Danger #2: Lack of Application Consistency and Integrity — Ultimately, the registryís enabling role for governance of services may be its most important advantage. A registry offers the nuts-and-bolts compliance and approval tracking process that can ensure the integrity of service governance and policies. Companies are enforcing compliance to a growing list of standards and codes, such as Basel II, Sarbanes-Oxley (SOX) and HIPAA. SOA governance is essential to conforming to any business, industry, or security standard, and a registry is essential for SOA governance.

Danger #3: Difficult to Relate and Reuse Application Functionality — One of the most important roles of an SOA business service registry is to expose information and applications that are redundant, conflicting, or inefficiently distributed across the organization. The goal is visibility of the business services portfolio — getting users to the right applications at the right time. Visibility enables speedier development, greater application reuse, improved governance, and better business planning and management. Without visibility, IT architects and developers canít fully grasp which applications are under construction, which could be adapted for reuse, and which components are available.

Danger #4: Proprietary, difficult to maintain interoperability software — A business service registry that is fully compliant with standard web services and the web services standard UDDI interface offers the greatest flexibility in implementing SOA. Any business service endpoint can be published and located in a registry, whether or not it is a web service. Standards compliance is vital to ensuring that you have the best, most up-to-date interface that delivers on-demand, location-independent interoperability.

Danger #5: No Motivation to Reuse Services — One of the most immediate ways an SOA business service registry can create ROI is by helping businesses cut development costs. The key lies in increasing the reuse of enterprise applications. Even in smaller businesses, applications can easily get lost in different business-unit and development-platform silos. Web services and SOA can help make applications more readily available, but without a registry to guide the way, it remains difficult to locate them or evaluate their usefulness.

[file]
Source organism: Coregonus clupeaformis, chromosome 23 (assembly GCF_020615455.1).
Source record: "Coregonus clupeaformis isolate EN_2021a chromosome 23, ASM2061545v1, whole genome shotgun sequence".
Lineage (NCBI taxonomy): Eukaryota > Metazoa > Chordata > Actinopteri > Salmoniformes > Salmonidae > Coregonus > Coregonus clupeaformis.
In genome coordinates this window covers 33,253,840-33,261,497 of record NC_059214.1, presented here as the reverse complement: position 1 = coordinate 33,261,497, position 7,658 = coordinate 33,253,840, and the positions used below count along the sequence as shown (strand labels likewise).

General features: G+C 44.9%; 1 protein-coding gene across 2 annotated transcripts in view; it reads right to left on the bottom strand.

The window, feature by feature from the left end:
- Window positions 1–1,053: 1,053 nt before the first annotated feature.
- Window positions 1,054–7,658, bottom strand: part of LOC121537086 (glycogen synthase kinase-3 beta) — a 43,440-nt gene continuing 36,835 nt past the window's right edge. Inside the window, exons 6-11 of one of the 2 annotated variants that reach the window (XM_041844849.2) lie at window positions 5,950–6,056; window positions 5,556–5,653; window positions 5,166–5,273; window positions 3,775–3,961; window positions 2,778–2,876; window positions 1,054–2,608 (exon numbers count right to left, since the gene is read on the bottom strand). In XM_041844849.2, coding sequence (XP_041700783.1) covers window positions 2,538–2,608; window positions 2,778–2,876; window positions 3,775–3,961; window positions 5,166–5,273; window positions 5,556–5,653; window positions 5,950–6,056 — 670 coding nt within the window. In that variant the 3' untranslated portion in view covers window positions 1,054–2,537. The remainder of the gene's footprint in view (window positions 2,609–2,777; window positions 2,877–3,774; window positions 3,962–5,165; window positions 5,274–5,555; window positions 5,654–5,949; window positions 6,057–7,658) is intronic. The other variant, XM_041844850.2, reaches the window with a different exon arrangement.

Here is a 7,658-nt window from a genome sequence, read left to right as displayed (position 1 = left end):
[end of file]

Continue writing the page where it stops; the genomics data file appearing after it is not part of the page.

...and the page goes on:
Danger #6: Time Wasted Locating Service Information — By providing a fully annotated, service-oriented view of applications, a business service registry speeds the development cycle. A registry provides an automated process for developing, unifying, and replacing more ad hoc procedures. It does so by identifying important versioning, technical information, and participant information related to particular development tasks, so that projects get up and running more quickly.

Danger #7: No Control and Lack of Dependable Business Services — One of the key elements of visibility and reusability offered by a business service registry lies in its enablement of process definition and the development of extensive service descriptions. By offering a high level of detail, the registry does more than simply enable the ability to locate a service; it reveals the content behind a service and makes it easy for users, developers, and analysts to get a deeper understanding of business services to determine whether theyíve found the right service.

These same service descriptions enable managers to better monitor and control services. Enterprises can develop metadata for services, detailing everything from security and performance criteria to versioning and release notes.

A business service registry creates the practical framework for letting companies manage all the information about their services. Without a registry to track services and their inter-relationships, an SOA environment not only lacks coherence and control, it invites chaos.